Australia’s dollar fell below 90 U.S. cents for the first time since March, and Sweden’s krona declined after elections as prospects for U.S. interest-rate increases next year boosted the greenback’s allure.
The Bloomberg Dollar Spot Index rose to a 14-month high. Australia’s currency (CME:A6Z14) extended this month’s drop to 3.4% after data showed the weakest growth in Chinese industrial output since the global financial crisis. Emerging-market currencies slid. The krona (CME:SKZ14) declined as Sweden faced the prospect of a hung parliament.
“The risks now are building for the Australian dollar, not just from the U.S. higher yields but from the Chinese angle as well,” said Ian Stannard, head of European foreign-exchange strategy at Morgan Stanley in London. “We’ve seen the Aussie already moving below 90, giving quite a bearish signal. It’s an important week for global risk-assessment.”
Australia’s currency fell 0.2% to 90.23 U.S. cents at 8:36 a.m. New York time and earlier touched 89.84 cents, the lowest level since March 12. The krona depreciated 0.4% to 7.1464 versus the U.S. currency and reached 7.1571, the weakest since June 2012.
The U.S. dollar (NYBOT:DXZ14) strengthened 0.4% to $1.2916 per euro (CME:E6Z13) and was little changed at 107.24 yen. The euro fell 0.5% to 138.51 yen. Japanese financial markets were shut today for a national holiday.
Chinese industrial output rose 6.9% from a year earlier in August, the statistics bureau said Sept. 13. That was down from 9% in July and the slowest pace outside the Lunar New Year holiday period of January and February since December 2008, based on previously reported data compiled by Bloomberg. China is Australia’s largest trading partner.
Before the slide in the Aussie, the median forecast in Bloomberg surveys of analysts for the currency’s end-2014 level had climbed to 92 cents at the beginning of this month. That was the highest projection since July 2013 and the first time in more than a year that the Aussie’s spot level had fallen below the survey estimate.
The krona depreciated as the three-party Social Democratic opposition led by Stefan Loefven won 43.7% of the votes, versus 39.3% for the government of Prime Minister Fredrik Reinfeldt, with all the votes counted. The nation’s political establishment was thrown into turmoil as backing for the anti- immigration Sweden Democrats more than doubled, to 12.9%, making them the third-largest party.
The result marks an end to eight years of rule by Reinfeldt’s conservative-led coalition. The premier said he will hand in his resignation today as the responsibility of forming a new government falls to the Social Democrats, which won the most votes.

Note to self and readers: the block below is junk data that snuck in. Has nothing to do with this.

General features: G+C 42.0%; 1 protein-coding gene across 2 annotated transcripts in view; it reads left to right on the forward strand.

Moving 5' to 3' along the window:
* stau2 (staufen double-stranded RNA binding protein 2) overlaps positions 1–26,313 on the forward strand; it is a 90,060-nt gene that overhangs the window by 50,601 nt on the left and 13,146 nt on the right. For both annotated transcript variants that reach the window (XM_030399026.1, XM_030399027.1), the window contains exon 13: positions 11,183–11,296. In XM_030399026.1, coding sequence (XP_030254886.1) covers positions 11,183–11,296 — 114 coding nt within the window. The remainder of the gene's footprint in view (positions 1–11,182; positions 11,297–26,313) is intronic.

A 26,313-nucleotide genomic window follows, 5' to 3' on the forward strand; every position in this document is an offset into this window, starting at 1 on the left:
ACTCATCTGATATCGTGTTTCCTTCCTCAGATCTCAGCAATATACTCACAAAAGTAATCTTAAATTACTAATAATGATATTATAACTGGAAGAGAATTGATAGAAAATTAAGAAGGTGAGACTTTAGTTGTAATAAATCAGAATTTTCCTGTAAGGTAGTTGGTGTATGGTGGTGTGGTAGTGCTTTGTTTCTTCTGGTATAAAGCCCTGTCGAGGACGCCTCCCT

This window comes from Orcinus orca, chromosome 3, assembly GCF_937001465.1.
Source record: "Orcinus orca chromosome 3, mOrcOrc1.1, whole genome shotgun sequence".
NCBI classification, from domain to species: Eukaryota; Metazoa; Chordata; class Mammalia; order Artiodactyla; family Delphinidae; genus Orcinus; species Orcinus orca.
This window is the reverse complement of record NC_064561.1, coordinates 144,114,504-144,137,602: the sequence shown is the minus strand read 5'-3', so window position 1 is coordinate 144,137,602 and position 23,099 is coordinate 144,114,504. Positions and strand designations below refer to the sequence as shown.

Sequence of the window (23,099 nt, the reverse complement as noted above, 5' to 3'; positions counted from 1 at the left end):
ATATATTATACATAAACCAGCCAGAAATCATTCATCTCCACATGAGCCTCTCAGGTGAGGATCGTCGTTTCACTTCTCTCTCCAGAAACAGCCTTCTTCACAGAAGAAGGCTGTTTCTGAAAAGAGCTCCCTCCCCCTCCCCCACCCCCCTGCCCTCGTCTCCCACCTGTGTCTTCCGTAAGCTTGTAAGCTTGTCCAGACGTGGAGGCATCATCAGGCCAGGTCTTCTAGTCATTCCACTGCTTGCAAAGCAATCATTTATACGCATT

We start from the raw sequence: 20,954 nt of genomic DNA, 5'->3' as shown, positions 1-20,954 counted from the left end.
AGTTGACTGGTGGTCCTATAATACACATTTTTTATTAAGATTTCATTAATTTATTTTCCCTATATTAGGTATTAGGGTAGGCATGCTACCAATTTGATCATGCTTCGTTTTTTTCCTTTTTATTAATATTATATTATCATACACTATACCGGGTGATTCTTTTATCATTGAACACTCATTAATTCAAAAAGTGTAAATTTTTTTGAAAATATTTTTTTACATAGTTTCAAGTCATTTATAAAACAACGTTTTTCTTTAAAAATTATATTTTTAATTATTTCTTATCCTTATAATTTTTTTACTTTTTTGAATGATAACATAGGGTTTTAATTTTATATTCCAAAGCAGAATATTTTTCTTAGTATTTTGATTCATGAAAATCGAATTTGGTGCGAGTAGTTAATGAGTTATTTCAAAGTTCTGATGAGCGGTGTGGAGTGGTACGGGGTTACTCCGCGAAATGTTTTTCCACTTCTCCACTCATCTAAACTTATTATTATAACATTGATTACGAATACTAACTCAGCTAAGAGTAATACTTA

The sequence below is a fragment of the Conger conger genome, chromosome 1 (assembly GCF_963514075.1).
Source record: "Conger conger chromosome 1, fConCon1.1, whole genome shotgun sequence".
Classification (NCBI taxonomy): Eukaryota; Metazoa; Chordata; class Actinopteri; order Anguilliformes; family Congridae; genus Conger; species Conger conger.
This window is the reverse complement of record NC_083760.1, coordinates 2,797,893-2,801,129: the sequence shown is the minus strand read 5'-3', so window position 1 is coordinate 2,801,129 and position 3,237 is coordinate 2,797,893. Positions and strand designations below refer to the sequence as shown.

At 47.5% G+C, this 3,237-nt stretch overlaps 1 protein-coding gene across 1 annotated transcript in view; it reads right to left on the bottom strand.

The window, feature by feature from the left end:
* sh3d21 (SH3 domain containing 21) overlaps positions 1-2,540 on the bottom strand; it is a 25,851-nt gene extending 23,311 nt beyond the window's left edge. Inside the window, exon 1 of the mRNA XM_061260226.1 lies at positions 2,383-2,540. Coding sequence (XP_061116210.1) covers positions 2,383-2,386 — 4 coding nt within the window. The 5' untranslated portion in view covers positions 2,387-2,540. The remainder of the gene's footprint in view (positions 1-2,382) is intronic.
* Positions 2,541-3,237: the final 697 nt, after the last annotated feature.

“The krona has weakened in response to the Swedish election result,” BNP Paribas SA analysts led by London-based Steven Saywell, wrote in an e-mailed note. “The market’s concern is over the time it may take for a government to be formed, but we would highlight that the current weak levels of the krona limit the scope for a selloff.”
The Bloomberg Dollar Spot Index, which tracks the greenback against 10 major currencies, increased 0.1% to 1,051.55 and had touched 1,052.14, the highest since July 2013.
A gauge of manufacturing in the New York region rose more than forecast, climbing to a reading of 27.54 for September, from 14.69. A Bloomberg forecast called for 15.95.
The dollar has risen 3.6% over the past month, making it the best performer of 10 developed-nation currencies tracked by Bloomberg Correlation-Weighted indexes. Signs of a strengthening U.S. economy have boosted speculation the Federal Reserve is moving closer to raising interest rates as it tapers its program of quantitative easing.
There’s a 78% chance the Fed will raise its target for overnight lending between banks from a range of zero to 0.25% by its September 2015 meeting, fed funds future data compiled by Bloomberg show today. Policy makers begin a two-day gathering tomorrow.
“The strength of the dollar is something we’ve been anticipating, knowing that we have QE finally ending,” Dan Morris, a global investment strategist at TIAA-CREF Asset Management, said in an interview on Bloomberg Television’s “On The Move” with Jonathan Ferro in London. “You do see a negative reaction on the part of emerging markets when those currencies do start to weaken against the dollar, with cash flowing back to the U.S.”
A Bloomberg index of 20 developing-nation currencies slid 0.3% to 88.97 and touched 88.90, its lowest level since 2009.
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